Aight so sometime last year I realized Wilder had been posting Brian Newman for a whiiiile, and I signed onto the Newsletter - which has been fantastic. Here is another dispatch, a Soapbox for the Future Speech transcribed from a talk at MountainFilm in Telluride.

A rally cry toward defending our stake, carving our spaces the advocate for independent filmmaking and creativity outside of the mainstream marketplace. Any Bold Emphasis iz mine.

QuoteImagine a world just a few years from now. You're a (documentary) filmmaker, and you've just made a film about something really important, that everyone needs to know. Maybe it's a new human rights doc, or one about serious climate change issues, or maybe the seedier sides of AI and tech, where people are sex-trafficking underage robots perhaps (an actual phenomenon which came up during the panel on AI), or maybe it's some other subject none of us can guess right now, because the filmmaker has been keeping it under wraps as they expose new truths.
While it's always a struggle to finance films, let's imagine you've been lucky, and you've raised some mix of grants, donations, and other financing, and are now ready to bring the film to the world. But you find that there are now just four big studios remaining – Amazon, Apple, Disney, and (because they are my client, and I've helped them make this transition) REI Co-Op Studios. Everyone else has been merged, closed or bundled. And none of them want to buy and distribute your film. Because your film is not pure entertainment, or a docu-soap, celebrity-driven, reality-TV-esque, or some (soft) political scandal. Your film is hard-hitting, and the remaining distributors are afraid to buy it because it might piss off China, or India, or President Tucker Carlson.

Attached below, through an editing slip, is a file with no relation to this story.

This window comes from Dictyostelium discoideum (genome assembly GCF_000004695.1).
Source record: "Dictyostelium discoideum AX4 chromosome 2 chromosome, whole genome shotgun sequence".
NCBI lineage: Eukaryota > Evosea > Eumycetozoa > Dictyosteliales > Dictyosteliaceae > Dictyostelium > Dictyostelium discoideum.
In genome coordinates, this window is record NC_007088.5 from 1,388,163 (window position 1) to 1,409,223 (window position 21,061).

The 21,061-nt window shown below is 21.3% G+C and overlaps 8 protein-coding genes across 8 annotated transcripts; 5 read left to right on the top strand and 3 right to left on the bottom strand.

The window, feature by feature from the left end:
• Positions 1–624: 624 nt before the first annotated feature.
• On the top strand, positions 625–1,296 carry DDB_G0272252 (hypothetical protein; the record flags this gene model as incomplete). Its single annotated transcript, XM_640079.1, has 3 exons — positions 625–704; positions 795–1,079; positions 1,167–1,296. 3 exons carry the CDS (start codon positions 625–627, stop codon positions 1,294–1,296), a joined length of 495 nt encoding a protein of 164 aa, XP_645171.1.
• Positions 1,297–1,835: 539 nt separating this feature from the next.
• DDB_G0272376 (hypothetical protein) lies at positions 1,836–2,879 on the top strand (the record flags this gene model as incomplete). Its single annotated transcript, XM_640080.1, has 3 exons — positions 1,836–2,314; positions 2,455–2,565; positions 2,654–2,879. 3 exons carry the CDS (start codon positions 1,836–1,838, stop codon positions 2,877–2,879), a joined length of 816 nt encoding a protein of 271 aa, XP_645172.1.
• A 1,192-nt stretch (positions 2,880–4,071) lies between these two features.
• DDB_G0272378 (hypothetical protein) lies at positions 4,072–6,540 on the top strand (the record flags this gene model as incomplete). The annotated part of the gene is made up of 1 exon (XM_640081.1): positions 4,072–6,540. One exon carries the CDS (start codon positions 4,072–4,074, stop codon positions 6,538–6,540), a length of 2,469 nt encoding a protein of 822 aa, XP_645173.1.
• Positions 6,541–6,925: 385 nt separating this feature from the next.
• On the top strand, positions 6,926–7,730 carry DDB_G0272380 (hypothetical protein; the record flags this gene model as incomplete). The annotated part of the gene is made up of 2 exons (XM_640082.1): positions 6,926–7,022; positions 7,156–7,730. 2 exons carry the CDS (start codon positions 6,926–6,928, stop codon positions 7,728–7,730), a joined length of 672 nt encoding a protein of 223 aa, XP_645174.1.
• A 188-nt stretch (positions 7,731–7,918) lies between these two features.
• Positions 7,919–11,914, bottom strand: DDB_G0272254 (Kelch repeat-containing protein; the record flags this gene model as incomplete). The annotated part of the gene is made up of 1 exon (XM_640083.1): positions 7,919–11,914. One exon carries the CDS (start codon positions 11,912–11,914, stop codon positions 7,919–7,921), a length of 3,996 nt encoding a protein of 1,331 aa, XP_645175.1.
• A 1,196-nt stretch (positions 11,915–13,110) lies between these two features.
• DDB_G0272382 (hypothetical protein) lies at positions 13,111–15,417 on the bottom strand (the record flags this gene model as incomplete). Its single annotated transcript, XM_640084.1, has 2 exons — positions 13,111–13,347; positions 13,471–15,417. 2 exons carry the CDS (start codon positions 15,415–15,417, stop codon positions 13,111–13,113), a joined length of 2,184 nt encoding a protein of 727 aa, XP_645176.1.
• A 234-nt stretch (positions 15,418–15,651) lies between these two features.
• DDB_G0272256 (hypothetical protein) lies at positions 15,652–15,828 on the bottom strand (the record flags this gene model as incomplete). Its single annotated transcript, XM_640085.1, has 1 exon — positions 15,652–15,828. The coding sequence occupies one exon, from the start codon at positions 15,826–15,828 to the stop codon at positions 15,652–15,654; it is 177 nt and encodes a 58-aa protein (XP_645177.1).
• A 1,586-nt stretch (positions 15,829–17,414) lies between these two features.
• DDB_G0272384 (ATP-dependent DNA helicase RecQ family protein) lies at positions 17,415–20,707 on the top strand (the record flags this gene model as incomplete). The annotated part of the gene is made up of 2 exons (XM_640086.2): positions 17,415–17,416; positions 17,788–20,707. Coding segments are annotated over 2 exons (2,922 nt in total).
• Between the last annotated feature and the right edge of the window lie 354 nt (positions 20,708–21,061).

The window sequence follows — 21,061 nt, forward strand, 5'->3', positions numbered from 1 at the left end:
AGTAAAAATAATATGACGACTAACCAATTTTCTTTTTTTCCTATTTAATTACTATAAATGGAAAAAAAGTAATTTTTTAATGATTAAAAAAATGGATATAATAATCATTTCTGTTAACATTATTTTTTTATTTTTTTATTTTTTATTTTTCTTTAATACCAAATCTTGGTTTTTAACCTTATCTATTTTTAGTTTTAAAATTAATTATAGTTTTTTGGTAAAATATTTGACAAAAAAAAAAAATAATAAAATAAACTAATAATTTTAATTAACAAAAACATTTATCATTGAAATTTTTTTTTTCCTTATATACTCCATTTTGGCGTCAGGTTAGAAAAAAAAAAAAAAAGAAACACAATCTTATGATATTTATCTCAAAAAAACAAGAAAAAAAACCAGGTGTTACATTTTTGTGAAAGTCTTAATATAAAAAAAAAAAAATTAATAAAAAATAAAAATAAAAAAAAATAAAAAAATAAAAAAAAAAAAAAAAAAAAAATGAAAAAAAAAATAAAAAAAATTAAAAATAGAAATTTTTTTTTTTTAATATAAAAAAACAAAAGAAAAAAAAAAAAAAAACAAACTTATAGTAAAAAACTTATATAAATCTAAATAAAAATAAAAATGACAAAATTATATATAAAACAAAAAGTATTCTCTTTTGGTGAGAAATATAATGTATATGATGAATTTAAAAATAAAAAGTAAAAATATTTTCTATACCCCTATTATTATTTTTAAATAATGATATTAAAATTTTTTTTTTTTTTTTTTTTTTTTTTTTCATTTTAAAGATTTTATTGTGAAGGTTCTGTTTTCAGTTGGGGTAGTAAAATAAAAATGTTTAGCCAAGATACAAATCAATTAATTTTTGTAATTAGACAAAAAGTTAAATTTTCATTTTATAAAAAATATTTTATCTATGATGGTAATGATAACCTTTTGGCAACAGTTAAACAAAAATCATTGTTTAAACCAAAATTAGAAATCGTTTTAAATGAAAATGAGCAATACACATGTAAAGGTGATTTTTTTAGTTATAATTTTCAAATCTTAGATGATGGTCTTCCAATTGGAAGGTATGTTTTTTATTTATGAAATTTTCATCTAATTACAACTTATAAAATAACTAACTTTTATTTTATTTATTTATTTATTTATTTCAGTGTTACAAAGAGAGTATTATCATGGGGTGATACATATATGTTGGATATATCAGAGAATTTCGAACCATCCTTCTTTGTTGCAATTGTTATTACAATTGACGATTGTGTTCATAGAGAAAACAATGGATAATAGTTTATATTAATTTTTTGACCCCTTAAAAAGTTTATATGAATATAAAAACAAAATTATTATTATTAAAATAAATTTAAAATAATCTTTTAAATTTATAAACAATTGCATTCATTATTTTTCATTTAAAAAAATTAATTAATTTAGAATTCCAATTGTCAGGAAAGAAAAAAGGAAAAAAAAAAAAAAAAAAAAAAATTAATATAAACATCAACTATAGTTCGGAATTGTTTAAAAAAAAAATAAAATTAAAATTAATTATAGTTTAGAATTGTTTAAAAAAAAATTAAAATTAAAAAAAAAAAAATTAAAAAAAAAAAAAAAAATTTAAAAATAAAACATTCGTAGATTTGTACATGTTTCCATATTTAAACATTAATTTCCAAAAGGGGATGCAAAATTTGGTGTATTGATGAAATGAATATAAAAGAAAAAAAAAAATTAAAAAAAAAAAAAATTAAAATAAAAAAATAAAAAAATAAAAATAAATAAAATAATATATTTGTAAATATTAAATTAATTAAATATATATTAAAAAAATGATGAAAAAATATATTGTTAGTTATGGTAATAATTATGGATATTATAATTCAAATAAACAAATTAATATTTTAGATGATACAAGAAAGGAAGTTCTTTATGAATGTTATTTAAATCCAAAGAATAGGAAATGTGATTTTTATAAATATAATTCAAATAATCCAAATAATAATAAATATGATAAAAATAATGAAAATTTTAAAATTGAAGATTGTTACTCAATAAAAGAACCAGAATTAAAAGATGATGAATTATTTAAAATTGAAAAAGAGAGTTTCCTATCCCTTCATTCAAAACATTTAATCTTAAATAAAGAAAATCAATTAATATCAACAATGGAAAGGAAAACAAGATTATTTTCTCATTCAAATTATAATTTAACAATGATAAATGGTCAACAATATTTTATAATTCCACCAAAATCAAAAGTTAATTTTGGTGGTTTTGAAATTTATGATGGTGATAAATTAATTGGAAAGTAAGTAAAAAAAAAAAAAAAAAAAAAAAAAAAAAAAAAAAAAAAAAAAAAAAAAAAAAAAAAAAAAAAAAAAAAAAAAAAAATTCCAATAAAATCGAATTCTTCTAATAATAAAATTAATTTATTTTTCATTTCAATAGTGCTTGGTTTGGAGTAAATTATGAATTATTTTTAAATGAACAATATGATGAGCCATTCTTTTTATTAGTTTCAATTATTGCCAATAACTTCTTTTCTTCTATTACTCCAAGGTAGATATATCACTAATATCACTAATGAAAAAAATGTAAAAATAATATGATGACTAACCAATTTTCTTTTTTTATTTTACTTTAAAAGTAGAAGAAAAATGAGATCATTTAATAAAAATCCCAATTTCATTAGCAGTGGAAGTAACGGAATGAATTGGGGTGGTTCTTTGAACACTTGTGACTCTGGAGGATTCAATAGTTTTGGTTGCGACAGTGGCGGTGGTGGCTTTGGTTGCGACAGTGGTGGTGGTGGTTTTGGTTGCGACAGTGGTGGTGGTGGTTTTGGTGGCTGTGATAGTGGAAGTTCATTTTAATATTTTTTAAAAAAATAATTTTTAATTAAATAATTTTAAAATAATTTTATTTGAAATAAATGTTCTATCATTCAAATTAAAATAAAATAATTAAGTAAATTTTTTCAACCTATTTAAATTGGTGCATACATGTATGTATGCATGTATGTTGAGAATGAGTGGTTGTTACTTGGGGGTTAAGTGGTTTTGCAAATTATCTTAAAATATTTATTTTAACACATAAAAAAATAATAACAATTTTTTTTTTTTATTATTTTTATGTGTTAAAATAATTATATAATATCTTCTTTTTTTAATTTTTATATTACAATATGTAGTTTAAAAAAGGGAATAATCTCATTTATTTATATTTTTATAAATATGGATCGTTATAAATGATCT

So, your film plays the festival circuit. It gets a great response, and great reviews. But you are preaching to the converted, alongside a bunch of other filmmakers doing the same. The actual impact is small, because you aren't getting distributed the way you should – and neither are they. But no one in the audience is complaining, because they think they're getting a full diet of media, with multiple options on these streamers – there's a lot to choose from.
Oh wait. This sounds a lot like today, doesn't it? Because this is the situation we're already kinda in now, with only a few differences, and we're definitely headed down this path. Because – with few exceptions - none of the streamers are buying the films I've been seeing this weekend at MountainFilm, or other festivals I've attended recently. They want entertainment, and nothing too serious.
But something else has become apparent while I've been here at MountainFilm – we can't afford to amuse ourselves to death (per Neil Postman); we don't have the time.  David Hanson, of Hanson Robotics who created Sophia, the AI powered robot that wowed us this weekend, told us he believes we have eighty years left as a human civilization unless we figure out how to make a better, more empathetic (to us humans) AI system. And that might be optimistic, as Bill McKibben told us the day before that he thinks we have 6.5 years to make a difference on climate change You don't have to agree with these two specific prognoses, but you'd have to be an idiot not to see the myriad challenges facing humanity and not think that things are just a little bit urgent.